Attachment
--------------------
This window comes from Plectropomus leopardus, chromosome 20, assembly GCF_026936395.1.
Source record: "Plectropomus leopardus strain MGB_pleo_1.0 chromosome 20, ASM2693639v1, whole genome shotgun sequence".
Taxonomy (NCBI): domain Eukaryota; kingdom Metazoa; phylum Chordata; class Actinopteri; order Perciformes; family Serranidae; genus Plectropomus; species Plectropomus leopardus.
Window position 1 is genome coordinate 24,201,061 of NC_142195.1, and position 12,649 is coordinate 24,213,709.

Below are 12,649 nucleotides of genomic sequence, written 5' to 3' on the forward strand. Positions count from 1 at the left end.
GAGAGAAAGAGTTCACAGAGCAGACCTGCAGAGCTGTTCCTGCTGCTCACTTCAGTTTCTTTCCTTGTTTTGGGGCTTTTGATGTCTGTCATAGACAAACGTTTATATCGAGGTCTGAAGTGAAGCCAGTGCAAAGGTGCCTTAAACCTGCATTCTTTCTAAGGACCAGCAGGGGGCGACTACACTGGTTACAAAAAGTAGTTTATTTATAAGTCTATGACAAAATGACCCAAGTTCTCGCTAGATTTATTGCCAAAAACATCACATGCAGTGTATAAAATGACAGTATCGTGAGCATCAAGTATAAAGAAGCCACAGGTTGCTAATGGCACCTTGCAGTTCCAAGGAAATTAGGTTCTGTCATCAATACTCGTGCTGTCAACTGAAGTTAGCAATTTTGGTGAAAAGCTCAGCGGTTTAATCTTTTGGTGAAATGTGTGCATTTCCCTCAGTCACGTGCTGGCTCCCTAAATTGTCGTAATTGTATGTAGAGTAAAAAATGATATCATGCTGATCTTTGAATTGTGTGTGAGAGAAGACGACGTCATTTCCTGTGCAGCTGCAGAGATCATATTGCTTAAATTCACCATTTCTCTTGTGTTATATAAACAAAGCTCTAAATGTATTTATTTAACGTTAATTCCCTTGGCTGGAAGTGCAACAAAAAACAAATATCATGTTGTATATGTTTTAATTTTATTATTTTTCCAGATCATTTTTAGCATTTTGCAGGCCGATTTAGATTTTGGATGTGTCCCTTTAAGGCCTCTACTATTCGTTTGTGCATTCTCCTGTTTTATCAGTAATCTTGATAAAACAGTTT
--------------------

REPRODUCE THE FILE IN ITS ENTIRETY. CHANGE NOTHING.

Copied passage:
This window comes from Plectropomus leopardus, chromosome 20, assembly GCF_026936395.1.
Source record: "Plectropomus leopardus strain MGB_pleo_1.0 chromosome 20, ASM2693639v1, whole genome shotgun sequence".
Taxonomy (NCBI): domain Eukaryota; kingdom Metazoa; phylum Chordata; class Actinopteri; order Perciformes; family Serranidae; genus Plectropomus; species Plectropomus leopardus.
Window position 1 is genome coordinate 24,201,061 of NC_142195.1, and position 12,649 is coordinate 24,213,709.

Below are 12,649 nucleotides of genomic sequence, written 5' to 3' on the forward strand. Positions count from 1 at the left end.
GAGAGAAAGAGTTCACAGAGCAGACCTGCAGAGCTGTTCCTGCTGCTCACTTCAGTTTCTTTCCTTGTTTTGGGGCTTTTGATGTCTGTCATAGACAAACGTTTATATCGAGGTCTGAAGTGAAGCCAGTGCAAAGGTGCCTTAAACCTGCATTCTTTCTAAGGACCAGCAGGGGGCGACTACACTGGTTACAAAAAGTAGTTTATTTATAAGTCTATGACAAAATGACCCAAGTTCTCGCTAGATTTATTGCCAAAAACATCACATGCAGTGTATAAAATGACAGTATCGTGAGCATCAAGTATAAAGAAGCCACAGGTTGCTAATGGCACCTTGCAGTTCCAAGGAAATTAGGTTCTGTCATCAATACTCGTGCTGTCAACTGAAGTTAGCAATTTTGGTGAAAAGCTCAGCGGTTTAATCTTTTGGTGAAATGTGTGCATTTCCCTCAGTCACGTGCTGGCTCCCTAAATTGTCGTAATTGTATGTAGAGTAAAAAATGATATCATGCTGATCTTTGAATTGTGTGTGAGAGAAGACGACGTCATTTCCTGTGCAGCTGCAGAGATCATATTGCTTAAATTCACCATTTCTCTTGTGTTATATAAACAAAGCTCTAAATGTATTTATTTAACGTTAATTCCCTTGGCTGGAAGTGCAACAAAAAACAAATATCATGTTGTATATGTTTTAATTTTATTATTTTTCCAGATCATTTTTAGCATTTTGCAGGCCGATTTAGATTTTGGATGTGTCCCTTTAAGGCCTCTACTATTCGTTTGTGCATTCTCCTGTTTTATCAGTAATCTTGATAAAACAGTTT